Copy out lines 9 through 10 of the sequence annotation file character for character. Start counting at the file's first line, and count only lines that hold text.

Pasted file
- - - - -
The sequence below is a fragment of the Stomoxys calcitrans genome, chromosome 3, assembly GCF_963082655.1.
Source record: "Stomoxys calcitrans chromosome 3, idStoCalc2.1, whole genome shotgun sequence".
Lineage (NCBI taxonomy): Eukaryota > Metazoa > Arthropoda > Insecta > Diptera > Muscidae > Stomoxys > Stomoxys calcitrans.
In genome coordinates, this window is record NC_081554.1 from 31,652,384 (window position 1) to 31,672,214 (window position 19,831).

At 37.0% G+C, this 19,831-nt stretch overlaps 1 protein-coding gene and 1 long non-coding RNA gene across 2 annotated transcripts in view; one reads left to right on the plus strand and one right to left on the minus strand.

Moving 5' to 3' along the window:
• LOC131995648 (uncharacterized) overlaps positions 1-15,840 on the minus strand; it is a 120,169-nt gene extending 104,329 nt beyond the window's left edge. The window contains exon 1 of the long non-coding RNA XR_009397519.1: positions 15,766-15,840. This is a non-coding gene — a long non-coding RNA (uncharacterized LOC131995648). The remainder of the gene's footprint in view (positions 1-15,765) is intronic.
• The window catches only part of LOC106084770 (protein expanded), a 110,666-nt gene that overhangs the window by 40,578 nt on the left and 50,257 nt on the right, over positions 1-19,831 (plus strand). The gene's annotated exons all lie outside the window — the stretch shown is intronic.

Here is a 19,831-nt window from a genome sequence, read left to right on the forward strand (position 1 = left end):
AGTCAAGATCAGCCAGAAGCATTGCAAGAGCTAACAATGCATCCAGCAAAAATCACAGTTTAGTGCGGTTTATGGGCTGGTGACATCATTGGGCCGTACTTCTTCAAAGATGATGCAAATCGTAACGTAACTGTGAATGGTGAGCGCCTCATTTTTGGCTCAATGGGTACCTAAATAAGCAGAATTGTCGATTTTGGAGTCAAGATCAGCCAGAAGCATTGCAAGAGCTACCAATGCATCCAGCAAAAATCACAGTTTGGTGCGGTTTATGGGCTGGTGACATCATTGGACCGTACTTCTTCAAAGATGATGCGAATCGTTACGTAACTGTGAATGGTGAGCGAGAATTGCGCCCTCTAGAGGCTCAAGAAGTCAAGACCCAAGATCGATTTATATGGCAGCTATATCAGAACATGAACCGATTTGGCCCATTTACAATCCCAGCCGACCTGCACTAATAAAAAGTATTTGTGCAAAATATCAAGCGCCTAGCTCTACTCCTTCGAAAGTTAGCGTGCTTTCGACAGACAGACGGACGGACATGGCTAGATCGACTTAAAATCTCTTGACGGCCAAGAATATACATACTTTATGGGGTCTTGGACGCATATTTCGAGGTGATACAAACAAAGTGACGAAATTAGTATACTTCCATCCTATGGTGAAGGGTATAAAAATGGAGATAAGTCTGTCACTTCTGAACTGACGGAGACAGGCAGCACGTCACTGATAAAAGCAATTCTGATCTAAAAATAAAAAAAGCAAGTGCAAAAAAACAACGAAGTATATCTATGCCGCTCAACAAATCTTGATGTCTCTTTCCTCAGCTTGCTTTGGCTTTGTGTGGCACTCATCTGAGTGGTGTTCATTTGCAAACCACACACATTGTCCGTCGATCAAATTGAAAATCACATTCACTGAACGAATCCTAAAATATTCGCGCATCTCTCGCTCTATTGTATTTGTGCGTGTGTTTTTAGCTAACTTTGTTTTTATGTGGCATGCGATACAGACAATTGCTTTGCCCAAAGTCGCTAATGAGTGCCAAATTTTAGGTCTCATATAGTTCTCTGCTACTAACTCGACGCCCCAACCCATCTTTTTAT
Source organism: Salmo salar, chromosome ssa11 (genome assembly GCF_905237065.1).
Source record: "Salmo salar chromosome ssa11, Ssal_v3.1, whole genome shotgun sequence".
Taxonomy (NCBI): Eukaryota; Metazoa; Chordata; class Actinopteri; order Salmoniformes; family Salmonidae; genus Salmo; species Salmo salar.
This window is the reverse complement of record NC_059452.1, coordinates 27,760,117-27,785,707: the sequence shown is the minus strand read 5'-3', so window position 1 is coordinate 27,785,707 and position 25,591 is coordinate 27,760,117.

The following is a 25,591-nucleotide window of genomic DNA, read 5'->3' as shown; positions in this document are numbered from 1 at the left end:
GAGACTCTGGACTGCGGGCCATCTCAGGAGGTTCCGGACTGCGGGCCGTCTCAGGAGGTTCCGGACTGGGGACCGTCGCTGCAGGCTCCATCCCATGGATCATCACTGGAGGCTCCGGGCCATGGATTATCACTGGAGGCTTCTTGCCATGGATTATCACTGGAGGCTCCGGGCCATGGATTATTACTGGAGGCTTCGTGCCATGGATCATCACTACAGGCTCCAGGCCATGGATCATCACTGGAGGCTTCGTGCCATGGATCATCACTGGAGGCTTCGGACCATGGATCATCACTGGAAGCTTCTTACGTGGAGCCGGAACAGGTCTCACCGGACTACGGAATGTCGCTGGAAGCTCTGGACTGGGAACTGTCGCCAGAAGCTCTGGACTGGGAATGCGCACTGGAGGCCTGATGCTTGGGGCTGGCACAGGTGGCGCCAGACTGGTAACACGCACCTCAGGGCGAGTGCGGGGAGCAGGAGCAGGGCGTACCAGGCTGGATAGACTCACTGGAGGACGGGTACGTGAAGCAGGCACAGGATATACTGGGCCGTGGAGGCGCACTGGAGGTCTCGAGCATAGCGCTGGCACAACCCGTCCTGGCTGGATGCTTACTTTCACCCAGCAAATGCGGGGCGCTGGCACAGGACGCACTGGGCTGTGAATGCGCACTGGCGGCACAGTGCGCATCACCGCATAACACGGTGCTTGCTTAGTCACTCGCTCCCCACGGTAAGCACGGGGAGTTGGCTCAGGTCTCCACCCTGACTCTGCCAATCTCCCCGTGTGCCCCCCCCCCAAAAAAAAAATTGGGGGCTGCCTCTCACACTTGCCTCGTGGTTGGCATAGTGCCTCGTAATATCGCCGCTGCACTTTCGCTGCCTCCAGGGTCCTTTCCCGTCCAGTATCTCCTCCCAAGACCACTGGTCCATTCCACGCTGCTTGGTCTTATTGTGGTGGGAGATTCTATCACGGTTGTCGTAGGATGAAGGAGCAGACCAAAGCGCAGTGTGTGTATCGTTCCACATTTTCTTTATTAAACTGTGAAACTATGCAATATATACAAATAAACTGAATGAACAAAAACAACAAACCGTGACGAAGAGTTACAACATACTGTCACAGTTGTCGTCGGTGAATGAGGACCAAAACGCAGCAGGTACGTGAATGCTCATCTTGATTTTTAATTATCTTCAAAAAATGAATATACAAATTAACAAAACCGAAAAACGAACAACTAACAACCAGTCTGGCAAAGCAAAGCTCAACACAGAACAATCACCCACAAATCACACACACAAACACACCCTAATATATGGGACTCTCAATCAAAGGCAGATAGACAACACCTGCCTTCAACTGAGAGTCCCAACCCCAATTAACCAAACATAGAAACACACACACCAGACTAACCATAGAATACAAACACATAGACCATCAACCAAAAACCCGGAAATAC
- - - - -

Here is a 19,831-nt window from a genome sequence, read left to right on the forward strand (position 1 = left end):
AGTCAAGATCAGCCAGAAGCATTGCAAGAGCTAACAATGCATCCAGCAAAAATCACAGTTTAGTGCGGTTTATGGGCTGGTGACATCATTGGGCCGTACTTCTTCAAAGATGATGCAAATCGTAACGTAACTGTGAATGGTGAGCGCCTCATTTTTGGCTCAATGGGTACCTAAATAAGCAGAATTGTCGATTTTGGAGTCAAGATCAGCCAGAAGCATTGCAAGAGCTACCAATGCATCCAGCAAAAATCACAGTTTGGTGCGGTTTATGGGCTGGTGACATCATTGGACCGTACTTCTTCAAAGATGATGCGAATCGTTACGTAACTGTGAATGGTGAGCGAGAATTGCGCCCTCTAGAGGCTCAAGAAGTCAAGACCCAAGATCGATTTATATGGCAGCTATATCAGAACATGAACCGATTTGGCCCATTTACAATCCCAGCCGACCTGCACTAATAAAAAGTATTTGTGCAAAATATCAAGCGCCTAGCTCTACTCCTTCGAAAGTTAGCGTGCTTTCGACAGACAGACGGACGGACATGGCTAGATCGACTTAAAATCTCTTGACGGCCAAGAATATACATACTTTATGGGGTCTTGGACGCATATTTCGAGGTGATACAAACAAAGTGACGAAATTAGTATACTTCCATCCTATGGTGAAGGGTATAAAAATGGAGATAAGTCTGTCACTTCTGAACTGACGGAGACAGGCAGCACGTCACTGATAAAAGCAATTCTGATCTAAAAATAAAAAAAGCAAGTGCAAAAAAACAACGAAGTATATCTATGCCGCTCAACAAATCTTGATGTCTCTTTCCTCAGCTTGCTTTGGCTTTGTGTGGCACTCATCTGAGTGGTGTTCATTTGCAAACCACACACATTGTCCGTCGATCAAATTGAAAATCACATTCACTGAACGAATCCTAAAATATTCGCGCATCTCTCGCTCTATTGTATTTGTGCGTGTGTTTTTAGCTAACTTTGTTTTTATGTGGCATGCGATACAGACAATTGCTTTGCCCAAAGTCGCTAATGAGTGCCAAATTTTAGGTCTCATATAGTTCTCTGCTACTAACTCGACGCCCCAACCCATCTTTTTAT